April 28, 2009

Never alone


"Are you terrified of being alone? Does an empty house or apartment cause you to switch on the television, radio or CD player just to create some sound? Here's a truth that will take time to appreciate: The more intimate your relationship with God, the more comfortable you'll be when you're alone. That's because a person in a deep, heartfelt relationship with God interprets aloneness as solitude. Solitude is time spent alone with God. When you invite God into your life, you'll begin to sense a real, palpable presence. In the quiet, in the solitude, God will speak to you. He will do it through his Word, the Bible, or impressions or leading. You won't hear an audible voice. If you want a personal, intimate relationship with God, you have to make time to be alone with him. As that relationship grows, your aloneness will turn into solitude. You'll begin to understand that you are never really alone."

From www.inspiration-for-singles.com
If you are a returning visitor to my blog, you will see that I have been taking a break from sewing these past couple of months. I have two jobs that I, thankfully, have been working many hours at, while the opportunity is here. They are such a blessing right now. So with the short amounts of time available, I have daily bible readings online, via my yahoo reader, and browse the web for inspiration, to help grow my relationships with God, family and friends. Tonight I stumbled upon a very good web site for singles looking for encouragement and inspiration in times of need. www.inspiration-for-singles.com

April 06, 2009

Benedict XVI Says Love Defines Man's Journey

VATICAN CITY, APRIL 5, 2009 (Zenit.org).-

Benedict XVI is affirming that love, a true gift of self as exemplified in the Cross of Jesus, gives meaning to life, and that its absence brings emptiness and boredom.

The Pope said this in a homily this morning at the Palm Sunday Mass in St. Peter's Square. He blessed palm and olive branches and presided over the liturgical celebration.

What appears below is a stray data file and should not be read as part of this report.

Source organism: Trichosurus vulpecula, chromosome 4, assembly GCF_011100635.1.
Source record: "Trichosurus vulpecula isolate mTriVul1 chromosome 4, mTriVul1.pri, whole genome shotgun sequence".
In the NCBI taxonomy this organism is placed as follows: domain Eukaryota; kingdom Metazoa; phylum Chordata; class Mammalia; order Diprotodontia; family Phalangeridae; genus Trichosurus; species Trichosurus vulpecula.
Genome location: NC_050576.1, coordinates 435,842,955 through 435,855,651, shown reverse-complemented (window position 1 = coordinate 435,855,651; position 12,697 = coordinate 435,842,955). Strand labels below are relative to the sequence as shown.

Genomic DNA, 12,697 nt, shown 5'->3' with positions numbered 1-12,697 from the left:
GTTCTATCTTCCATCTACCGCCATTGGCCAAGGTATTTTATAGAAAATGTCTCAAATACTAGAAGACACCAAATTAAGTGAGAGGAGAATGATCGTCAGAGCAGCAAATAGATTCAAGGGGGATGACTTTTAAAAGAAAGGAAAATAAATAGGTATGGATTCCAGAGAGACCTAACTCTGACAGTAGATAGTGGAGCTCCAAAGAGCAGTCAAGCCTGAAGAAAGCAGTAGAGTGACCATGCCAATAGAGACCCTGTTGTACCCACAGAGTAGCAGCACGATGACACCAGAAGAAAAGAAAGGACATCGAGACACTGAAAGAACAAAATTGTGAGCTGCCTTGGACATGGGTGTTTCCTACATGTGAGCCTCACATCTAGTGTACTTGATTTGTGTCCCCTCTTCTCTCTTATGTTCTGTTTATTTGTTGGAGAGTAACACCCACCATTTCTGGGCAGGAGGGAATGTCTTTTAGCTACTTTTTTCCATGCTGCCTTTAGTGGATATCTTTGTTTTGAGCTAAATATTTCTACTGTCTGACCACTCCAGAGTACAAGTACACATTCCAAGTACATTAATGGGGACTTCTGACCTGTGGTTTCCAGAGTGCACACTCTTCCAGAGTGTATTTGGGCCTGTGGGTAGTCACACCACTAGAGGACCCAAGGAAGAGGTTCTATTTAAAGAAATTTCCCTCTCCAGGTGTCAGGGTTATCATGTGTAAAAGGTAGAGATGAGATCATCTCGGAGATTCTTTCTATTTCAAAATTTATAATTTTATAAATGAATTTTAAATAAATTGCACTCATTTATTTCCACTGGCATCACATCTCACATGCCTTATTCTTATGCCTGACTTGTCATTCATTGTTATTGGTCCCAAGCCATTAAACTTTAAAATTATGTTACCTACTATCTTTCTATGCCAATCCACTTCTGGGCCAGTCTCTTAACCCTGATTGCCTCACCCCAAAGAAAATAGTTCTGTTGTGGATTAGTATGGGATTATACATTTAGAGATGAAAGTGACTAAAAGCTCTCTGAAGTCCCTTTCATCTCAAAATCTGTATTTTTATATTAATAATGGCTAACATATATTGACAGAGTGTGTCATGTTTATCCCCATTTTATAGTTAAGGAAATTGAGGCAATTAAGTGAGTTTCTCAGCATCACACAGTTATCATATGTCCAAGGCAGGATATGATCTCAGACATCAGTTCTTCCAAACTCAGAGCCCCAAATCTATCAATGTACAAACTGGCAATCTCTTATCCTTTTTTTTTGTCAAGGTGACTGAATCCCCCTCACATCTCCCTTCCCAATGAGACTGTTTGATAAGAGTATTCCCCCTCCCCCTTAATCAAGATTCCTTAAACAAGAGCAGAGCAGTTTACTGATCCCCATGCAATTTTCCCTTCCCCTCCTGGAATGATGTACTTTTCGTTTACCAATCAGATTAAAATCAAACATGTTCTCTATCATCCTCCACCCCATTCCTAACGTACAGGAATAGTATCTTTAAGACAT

The Pontiff explained that Jesus, the King who entered Jerusalem in a triumphal procession, comes to introduce a new type of kingdom.

This kingdom, he said, "passes through the cross." He added, "Because Jesus gives himself totally, he can as the Risen One belong to everyone and make himself present to all."

The Holy Father noted that Christ's kingdom is also "universal" and "knows no more borders."

This is possible, he said, "because it is not a political kingdom, but is based solely on the free adhesion of love -- a love that, for its part, answers to the love of Jesus Christ that has given itself for all."

He continued: "Universality includes the mystery of the cross -- the overcoming of ourselves, obedience toward the universal word of Jesus Christ in the universal Church.
"Universality is always an overcoming of ourselves, a renunciation of something that is ours. Universality and the cross go together. Only in this way can peace be created."


Benedict XVI affirmed: "He who wants to have his life for himself, live only for himself, squeeze out everything for himself and exploit all the possibilities -- he is the one who loses his life.

"It becomes boring and empty. Only in abandoning ourselves, only in the disinterested gift of the 'I' in favor of the 'Thou,' only in the 'Yes' to the greater life, precisely the life of God, our life too becomes full and more spacious."

He added: "Love, in fact, means leaving yourself behind, giving yourself, not wanting to hold on to yourself, but becoming free from yourself: not getting preoccupied with yourself -- what will become of me -- but looking ahead, toward the other -- toward God and the people whom he sends to me.

"It is this principle of love that defines man's journey, it is once again identical with the mystery of the cross, with the mystery of death and resurrection that we encounter in Christ."
The Pope emphasized that this "Yes" to the Lord must be repeated every day, especially when "we just want to hang on to that 'I.'" He added, "There is no successful life without sacrifice."

Real prayer

Though it is difficult, he affirmed, we can pray like Jesus, who "felt driven to ask that he be spared the terror of the passion."

The Pontiff continued: "Before God we must not take refuge in pious phrases, in a world of make-believe. Praying also means struggling with God."

"In the end," he said, "God's glory, his lordship, his will is always more important and more true than my thoughts and my will."

The Holy Father added: "And this is what is essential in our prayer and in our life: understanding this right order of reality, accepting it interiorly; trusting in God and believing that he is doing the right thing; understanding that his will is the truth and is love; understanding that my life will be a good life if I can learn how to conform to this order.

"The life, death and resurrection of Jesus are the guarantee that we can truly entrust ourselves to God. It is in this way that his kingdom is realized."

Found on Clerical Wispers and really worth passing on.